Stricter law against bribery of MPs called for


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From the point of view of Transparency International, Germany is making little progress in fighting corruption. © Michael Kappeler/dpa

The mask affair cast a dubious light on corruption in politics last year. Transparency criticizes an “ineffective” law – the traffic light promises improvement.

Berlin – After the mask affair in the Bundestag, Transparency International calls for stricter rules against the bribery of MPs.

The incidents of the past year have revealed a serious loophole, the organization criticized on Tuesday. “Despite the enormous outrage after the cases of personal enrichment became known, the MPs concerned could not be held criminally responsible in the end,” emphasized Hartmut Bäumer, Chairman of Transparency Germany. This shows that the law against bribery of MPs is practically ineffective and urgently needs to be tightened up. In such cases, there must actually be convictions.

Controversial procurement of protective masks

At the beginning of the Corona crisis, two CSU politicians had made a lot of money with the controversial procurement of protective masks. The Munich Higher Regional Court did not see the offense of corruption and bribery of elected officials – but criticized the current legal situation with strikingly clear words.

Transparency now demands that the actions of a Member of Parliament become generally punishable if he abuses his position for his own benefit. So far, the law relates to cases in which parliamentary decision-making processes in the Bundestag are influenced – according to Transparency, however, it does not apply if the member of parliament uses contacts with ministries or the authority of his mandate. In addition, the MPs Act should also prohibit private commission transactions with the state in the future.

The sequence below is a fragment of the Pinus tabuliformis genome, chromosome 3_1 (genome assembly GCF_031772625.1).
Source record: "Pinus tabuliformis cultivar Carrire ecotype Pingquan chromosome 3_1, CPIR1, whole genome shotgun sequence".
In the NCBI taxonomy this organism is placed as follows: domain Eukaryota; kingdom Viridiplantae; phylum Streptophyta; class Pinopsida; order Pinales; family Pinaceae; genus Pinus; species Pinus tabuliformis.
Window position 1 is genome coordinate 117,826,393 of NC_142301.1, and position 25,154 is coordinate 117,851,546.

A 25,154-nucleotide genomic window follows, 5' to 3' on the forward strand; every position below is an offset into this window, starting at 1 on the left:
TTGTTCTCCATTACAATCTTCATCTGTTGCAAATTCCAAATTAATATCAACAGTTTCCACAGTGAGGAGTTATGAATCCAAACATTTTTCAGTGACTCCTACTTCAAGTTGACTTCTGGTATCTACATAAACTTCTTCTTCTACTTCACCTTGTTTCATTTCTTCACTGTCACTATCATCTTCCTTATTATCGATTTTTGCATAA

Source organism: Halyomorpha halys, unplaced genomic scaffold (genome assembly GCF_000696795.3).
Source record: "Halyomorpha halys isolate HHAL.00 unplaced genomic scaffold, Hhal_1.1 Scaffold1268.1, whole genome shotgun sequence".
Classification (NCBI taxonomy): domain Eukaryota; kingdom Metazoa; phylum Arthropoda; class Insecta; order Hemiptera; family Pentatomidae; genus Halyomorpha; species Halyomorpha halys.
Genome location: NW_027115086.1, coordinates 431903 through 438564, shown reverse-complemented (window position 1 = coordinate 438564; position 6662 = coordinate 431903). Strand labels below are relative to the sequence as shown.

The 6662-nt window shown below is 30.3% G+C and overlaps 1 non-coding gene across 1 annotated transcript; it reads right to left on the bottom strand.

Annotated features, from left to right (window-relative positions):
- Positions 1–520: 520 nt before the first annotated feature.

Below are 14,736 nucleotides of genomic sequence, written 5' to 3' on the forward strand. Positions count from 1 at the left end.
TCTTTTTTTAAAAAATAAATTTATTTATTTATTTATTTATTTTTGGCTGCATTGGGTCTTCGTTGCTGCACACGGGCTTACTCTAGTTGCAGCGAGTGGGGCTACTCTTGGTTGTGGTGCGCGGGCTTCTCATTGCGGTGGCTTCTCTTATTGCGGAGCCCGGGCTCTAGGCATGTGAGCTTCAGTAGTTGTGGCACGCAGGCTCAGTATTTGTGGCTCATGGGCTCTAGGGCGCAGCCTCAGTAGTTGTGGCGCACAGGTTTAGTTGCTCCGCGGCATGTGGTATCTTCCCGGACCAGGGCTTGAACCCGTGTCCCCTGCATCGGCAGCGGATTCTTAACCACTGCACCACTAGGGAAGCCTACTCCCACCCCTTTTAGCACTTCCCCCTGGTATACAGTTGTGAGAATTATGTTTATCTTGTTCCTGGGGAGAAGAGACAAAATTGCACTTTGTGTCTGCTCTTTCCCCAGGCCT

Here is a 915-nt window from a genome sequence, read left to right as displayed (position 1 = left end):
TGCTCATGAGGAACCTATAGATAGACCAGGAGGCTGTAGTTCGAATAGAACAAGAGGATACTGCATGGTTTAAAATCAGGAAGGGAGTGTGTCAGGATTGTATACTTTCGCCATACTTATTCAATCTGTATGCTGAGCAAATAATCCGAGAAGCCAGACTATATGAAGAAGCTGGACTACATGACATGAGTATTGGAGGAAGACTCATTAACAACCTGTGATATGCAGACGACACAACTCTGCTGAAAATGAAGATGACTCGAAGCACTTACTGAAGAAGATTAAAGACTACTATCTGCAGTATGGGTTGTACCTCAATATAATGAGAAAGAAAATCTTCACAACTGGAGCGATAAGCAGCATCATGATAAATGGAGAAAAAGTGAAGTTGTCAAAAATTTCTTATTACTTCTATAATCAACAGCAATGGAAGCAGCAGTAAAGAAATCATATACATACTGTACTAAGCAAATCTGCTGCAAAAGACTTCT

“Publishing contacts of lobbyists in ministries”

The traffic light coalition is already planning a tightening, emphasized the SPD MP Johannes Fechner. “Citizens must be able to trust that MPs work for the common good,” he told the German Press Agency. In addition, the lobby register should be sharpened and the contacts of lobbyists in federal ministries should be published. “We want to implement these important improvements before the end of this year,” he explained.

Overall, from Transparency’s point of view, Germany is making little progress in fighting corruption. A lobby register was introduced under the pressure of the mask affair. But in the administration, the principle of official secrecy still applies for the most part, the criminal liability of companies is not regulated, and whistleblowers are still not sufficiently protected.

Transparency compares the perceived corruption in the public sector in business, politics and administration internationally. In the ranking of 180 countries, Germany came in 10th. Denmark, New Zealand and Finland did best. For this purpose, data from twelve independent institutions specializing in the analysis of governance and the economic climate were evaluated. Tax fraud, money laundering or illegal financial flows in the private sector were not recorded. dpa


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